Society: London (professional shows)
Venue: Garrick Theatre. 2 Charing Cross Road, London WC2H 0HH
Credits: Produced by Birmingham Stage Company. Based on the books by Terry Deary.
Author: Chris Abbott
Performance Date: 02/08/2022
Horrible Histories Live On Stage – Terrible Tudors
Chris Abbott | 03 Aug 2022 10:53am
Photos: Birmingham Stage Company
With Six already presenting one take on Tudor history in the West End, a second version can now be seen at the Garrick with Terrible Tudors. Horrible Histories was familiar to me only from bookshops before this performance, but I can totally understand the attraction. Apart from anything else, the mixture of real history with jokes and sarcastic hindsight was very much part of 1066 and All That, a book that was a very important part of my youthful reading.
I would certainly have enjoyed Terrible Tudors if it had been around then. With two versatile actors, piles of colourful costumes for quick changes, and an enthusiastic and well-primed audience, this was unlikely to go wrong, and indeed it was something of a triumph, particularly with such a wide range of ages in the audience. This was very much a family performance and in most cases this was to be celebrated; however I did feel sorry for the two small children behind me who could get no response from their mother as she spent the whole performance tapping away on her phone.
The occasional badly-behaved parent was no obstacle to these two performers however. Ben Martin portrayed not just the expected Henry VIII but a great many other royal personages and many of their subjects. He did so with skill, charm and just the right amount of asides or eye contact for the adults. Very much in the role of his foil, though more than holding her own, Emma Swan graduated from various citizens to playing most of the wives of Henry VIII and Elizabeth I with deft characterisation. All the other characters were played by puppets, or disembodied but well-timed offstage voices.
Neal Foster’s production for Birmingham Stage Company of the script by himself and Terry Deary made good use of recorded music and sound effects, and this made the stage feel more populated than it actually was. Costumes by Jacqueline Trousdale were highly effective and matched the aesthetic of the cartoon drawings by Martin Brown in the books (and in the excellent and reasonably priced programme and activity booklet). The set was minimal and it was unfortunate that the performance played out in front of the grey screens that form part of The Drifters set for the evening show. Despite enthusiastic use of coloured lighting, this still made a drab backing; it was a shame that there was not at least a cut-out screen or two painted to match the colourful style of the books.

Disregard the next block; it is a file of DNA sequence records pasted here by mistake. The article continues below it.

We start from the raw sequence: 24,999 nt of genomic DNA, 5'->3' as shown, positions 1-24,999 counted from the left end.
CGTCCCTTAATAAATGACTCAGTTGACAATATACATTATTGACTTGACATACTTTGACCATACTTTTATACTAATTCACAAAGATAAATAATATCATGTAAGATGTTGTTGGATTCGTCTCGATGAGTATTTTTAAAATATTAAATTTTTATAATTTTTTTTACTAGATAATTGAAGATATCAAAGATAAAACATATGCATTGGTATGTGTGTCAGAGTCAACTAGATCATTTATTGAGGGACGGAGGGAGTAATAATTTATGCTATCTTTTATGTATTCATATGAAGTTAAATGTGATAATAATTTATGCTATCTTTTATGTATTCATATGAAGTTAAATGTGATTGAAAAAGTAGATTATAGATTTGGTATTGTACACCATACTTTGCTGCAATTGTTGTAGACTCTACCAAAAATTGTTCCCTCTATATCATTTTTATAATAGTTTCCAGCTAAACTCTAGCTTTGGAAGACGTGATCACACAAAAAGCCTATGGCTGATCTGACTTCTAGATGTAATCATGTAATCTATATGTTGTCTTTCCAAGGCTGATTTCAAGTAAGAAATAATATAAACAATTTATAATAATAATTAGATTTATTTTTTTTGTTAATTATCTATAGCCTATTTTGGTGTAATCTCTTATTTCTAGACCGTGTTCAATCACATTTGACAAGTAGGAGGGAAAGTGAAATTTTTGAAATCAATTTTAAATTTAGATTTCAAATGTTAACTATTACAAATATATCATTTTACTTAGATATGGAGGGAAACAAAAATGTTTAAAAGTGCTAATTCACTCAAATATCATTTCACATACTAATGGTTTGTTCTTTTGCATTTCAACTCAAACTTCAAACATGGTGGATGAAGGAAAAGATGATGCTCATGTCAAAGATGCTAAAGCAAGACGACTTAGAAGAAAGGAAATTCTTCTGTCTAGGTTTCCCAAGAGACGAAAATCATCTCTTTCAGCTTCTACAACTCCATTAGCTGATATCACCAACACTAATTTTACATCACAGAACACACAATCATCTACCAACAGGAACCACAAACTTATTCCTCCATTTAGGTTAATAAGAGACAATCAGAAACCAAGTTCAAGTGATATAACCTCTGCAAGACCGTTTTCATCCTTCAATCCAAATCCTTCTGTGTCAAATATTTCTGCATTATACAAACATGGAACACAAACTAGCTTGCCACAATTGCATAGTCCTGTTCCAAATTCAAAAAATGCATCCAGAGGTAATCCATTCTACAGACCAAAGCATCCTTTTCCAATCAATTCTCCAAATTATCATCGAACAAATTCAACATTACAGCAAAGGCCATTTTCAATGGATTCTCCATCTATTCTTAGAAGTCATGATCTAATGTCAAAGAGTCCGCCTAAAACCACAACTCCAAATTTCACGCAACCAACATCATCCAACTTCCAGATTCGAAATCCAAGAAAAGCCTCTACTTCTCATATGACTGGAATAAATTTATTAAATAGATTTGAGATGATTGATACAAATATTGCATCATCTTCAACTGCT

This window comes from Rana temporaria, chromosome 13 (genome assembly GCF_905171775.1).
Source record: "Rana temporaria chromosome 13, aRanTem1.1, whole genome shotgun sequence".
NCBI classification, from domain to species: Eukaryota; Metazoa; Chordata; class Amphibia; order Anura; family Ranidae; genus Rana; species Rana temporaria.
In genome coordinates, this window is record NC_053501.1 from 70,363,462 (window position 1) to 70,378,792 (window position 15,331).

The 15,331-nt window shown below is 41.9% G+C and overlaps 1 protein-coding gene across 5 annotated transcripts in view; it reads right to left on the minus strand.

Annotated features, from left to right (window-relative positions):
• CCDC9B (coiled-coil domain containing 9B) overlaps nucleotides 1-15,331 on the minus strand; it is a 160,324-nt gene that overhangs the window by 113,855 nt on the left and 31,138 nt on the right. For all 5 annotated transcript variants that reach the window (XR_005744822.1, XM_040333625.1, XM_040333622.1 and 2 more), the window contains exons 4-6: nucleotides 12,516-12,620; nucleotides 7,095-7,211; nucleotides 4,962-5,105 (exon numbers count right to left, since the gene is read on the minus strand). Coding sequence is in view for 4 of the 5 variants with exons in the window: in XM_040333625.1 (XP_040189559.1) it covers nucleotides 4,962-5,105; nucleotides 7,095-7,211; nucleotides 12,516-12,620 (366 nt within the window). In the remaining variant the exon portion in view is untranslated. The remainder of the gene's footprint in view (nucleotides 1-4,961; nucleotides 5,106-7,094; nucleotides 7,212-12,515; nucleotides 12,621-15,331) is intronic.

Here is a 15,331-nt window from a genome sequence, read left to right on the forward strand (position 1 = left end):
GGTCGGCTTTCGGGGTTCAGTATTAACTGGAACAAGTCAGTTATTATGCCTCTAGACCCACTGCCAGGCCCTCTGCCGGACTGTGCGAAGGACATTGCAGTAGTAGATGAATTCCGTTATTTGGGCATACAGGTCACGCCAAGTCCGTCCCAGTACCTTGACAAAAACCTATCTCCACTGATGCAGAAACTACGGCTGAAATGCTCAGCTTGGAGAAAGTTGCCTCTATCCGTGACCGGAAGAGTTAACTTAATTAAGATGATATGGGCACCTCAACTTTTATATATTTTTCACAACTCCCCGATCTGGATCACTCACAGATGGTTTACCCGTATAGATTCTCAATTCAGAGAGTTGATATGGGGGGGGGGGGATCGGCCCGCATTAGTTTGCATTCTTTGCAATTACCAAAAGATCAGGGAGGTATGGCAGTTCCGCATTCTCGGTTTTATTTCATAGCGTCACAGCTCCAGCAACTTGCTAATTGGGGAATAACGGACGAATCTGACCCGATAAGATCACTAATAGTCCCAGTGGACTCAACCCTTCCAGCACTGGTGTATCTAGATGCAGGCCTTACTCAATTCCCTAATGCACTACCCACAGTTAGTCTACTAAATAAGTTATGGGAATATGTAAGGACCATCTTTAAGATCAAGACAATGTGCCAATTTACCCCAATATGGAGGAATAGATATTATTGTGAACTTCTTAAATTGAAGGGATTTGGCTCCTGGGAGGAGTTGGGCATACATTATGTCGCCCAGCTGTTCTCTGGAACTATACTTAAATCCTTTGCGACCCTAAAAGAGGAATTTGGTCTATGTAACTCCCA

It was good to see the avoidance of cliché, and willingness to acknowledge other sides to national figures, such as the involvement in slavery of Elizabeth and Francis Drake. For the most part, however, this was a glorious romp through a lively historical period which owed a lot to panto (did Richard III kill the princes? Oh yes he did, oh no he didn’t etc) and even more to the considerable skills of the two performers. We even got the traditional sing-along with actions, and the contest between the two sides of the theatre to see who could sing loudest (and not ending in a tie for once, as the stage right crowd were considerably louder), as well as the entire audience at one point brandishing imaginary flaming torches.
It’s a surefire success for families who have enjoyed the books, and many will also want to enjoy the other Horrible Histories performance on a boat along the Thames this summer (although it was a bit tacky to advertise that in the script of this show). And I learnt some history too.